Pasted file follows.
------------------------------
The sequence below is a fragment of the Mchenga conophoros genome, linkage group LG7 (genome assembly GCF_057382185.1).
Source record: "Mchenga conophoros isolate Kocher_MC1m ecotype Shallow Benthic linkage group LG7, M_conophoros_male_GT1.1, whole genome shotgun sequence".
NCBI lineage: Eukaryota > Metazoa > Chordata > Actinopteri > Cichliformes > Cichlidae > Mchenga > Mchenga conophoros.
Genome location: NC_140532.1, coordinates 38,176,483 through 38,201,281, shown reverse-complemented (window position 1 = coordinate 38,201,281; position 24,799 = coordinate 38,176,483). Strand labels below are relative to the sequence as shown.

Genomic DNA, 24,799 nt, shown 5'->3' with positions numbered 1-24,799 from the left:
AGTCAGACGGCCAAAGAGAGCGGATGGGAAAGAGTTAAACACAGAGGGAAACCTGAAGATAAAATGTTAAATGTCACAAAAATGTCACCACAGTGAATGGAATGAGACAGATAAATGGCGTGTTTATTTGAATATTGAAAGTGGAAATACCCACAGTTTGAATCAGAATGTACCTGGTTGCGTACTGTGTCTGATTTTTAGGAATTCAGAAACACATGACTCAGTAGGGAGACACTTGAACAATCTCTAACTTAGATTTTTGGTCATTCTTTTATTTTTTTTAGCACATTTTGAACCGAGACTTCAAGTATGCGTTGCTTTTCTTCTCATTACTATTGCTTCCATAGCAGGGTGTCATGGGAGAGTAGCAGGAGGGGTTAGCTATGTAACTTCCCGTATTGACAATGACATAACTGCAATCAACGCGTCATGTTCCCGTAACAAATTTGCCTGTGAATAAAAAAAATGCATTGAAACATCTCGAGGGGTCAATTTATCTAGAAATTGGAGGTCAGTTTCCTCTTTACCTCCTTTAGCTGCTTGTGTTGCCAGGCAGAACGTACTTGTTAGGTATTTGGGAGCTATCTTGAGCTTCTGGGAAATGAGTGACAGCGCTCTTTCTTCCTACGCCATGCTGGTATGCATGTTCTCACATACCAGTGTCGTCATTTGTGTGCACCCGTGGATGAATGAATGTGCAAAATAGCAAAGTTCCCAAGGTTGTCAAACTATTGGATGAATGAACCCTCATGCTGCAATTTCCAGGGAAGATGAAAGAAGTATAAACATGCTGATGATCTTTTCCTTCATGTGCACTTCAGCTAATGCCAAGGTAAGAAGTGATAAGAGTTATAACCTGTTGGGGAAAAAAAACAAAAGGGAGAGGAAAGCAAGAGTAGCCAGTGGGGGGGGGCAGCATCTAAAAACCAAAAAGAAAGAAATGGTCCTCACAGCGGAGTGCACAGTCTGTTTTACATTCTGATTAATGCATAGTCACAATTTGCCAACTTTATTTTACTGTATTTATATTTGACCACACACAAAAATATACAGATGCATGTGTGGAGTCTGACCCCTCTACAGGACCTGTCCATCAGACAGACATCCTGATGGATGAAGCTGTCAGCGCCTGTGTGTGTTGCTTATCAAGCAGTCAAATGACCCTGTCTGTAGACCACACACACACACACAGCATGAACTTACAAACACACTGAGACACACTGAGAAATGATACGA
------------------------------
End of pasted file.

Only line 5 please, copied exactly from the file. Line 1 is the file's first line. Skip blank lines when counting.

Genomic DNA, 24,799 nt, shown 5'->3' with positions numbered 1-24,799 from the left: